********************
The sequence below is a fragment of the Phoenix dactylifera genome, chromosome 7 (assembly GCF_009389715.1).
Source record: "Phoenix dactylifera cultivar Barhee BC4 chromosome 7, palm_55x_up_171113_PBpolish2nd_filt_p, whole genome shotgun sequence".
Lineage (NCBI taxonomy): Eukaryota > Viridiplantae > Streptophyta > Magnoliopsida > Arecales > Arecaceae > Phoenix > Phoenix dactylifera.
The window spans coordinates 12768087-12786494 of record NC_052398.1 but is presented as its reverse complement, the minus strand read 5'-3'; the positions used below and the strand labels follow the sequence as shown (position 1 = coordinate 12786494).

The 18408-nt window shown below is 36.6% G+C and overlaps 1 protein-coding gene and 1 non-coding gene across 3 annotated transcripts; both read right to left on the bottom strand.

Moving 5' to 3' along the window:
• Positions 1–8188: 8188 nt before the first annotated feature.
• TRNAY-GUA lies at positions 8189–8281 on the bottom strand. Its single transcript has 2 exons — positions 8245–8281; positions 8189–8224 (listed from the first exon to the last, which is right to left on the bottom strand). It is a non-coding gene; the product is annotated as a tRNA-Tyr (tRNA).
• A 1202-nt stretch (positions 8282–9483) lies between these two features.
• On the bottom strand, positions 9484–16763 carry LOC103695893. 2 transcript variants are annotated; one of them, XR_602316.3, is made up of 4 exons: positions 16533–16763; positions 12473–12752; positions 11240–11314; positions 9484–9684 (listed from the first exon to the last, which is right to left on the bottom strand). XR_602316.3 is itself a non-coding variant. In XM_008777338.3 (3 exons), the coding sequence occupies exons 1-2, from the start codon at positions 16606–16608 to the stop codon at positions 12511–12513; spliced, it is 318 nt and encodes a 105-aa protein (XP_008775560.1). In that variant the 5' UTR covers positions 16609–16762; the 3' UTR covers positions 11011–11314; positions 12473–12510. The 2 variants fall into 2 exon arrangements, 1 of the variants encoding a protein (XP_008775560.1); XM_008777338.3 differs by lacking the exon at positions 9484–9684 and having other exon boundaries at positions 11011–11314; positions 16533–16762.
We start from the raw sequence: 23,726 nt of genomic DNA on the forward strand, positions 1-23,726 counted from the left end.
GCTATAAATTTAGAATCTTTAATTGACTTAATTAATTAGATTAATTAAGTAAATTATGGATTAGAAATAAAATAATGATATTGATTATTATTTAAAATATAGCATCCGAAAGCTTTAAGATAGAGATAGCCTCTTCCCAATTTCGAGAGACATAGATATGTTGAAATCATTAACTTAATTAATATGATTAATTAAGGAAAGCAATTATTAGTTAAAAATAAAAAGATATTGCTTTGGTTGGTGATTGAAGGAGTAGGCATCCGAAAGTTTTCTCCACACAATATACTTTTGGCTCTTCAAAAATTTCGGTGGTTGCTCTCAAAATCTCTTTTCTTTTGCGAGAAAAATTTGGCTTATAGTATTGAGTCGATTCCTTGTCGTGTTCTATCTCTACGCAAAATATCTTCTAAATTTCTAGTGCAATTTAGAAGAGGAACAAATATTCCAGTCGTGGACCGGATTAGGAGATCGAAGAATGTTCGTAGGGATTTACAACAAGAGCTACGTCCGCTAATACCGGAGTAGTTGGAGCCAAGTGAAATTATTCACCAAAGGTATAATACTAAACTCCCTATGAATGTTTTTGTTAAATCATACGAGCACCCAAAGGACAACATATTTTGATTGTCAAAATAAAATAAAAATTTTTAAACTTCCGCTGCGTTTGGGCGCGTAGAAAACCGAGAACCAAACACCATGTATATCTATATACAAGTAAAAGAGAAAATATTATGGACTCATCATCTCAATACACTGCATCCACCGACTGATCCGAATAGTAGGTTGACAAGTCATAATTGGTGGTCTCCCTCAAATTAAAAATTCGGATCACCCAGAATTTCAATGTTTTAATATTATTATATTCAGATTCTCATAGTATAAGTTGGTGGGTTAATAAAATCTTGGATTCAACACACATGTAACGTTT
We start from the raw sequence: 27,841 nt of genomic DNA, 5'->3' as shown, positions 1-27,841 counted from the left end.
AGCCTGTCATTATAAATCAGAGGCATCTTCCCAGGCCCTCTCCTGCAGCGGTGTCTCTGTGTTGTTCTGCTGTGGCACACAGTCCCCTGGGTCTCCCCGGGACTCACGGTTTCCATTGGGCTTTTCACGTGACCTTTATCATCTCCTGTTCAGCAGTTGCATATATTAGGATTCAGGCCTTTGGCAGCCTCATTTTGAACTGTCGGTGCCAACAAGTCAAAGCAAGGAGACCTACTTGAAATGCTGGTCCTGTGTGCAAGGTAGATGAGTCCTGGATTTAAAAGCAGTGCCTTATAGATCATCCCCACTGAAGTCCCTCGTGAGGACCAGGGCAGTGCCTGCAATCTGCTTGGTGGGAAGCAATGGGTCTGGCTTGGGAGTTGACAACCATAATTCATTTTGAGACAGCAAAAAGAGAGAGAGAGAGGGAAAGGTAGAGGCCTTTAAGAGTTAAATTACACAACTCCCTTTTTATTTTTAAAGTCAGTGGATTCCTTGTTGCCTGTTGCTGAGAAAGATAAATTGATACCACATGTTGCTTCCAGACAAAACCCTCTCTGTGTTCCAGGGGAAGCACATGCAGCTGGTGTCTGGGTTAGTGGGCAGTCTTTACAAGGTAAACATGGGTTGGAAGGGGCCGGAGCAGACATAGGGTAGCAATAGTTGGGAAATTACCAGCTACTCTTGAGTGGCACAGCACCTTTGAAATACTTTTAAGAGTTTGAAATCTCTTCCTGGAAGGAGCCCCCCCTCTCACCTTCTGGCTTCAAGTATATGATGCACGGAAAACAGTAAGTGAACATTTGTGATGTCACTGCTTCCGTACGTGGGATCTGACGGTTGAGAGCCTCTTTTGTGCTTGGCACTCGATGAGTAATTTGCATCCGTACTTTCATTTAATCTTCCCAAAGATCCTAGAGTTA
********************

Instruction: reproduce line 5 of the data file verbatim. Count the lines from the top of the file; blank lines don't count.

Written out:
The 18408-nt window shown below is 36.6% G+C and overlaps 1 protein-coding gene and 1 non-coding gene across 3 annotated transcripts; both read right to left on the bottom strand.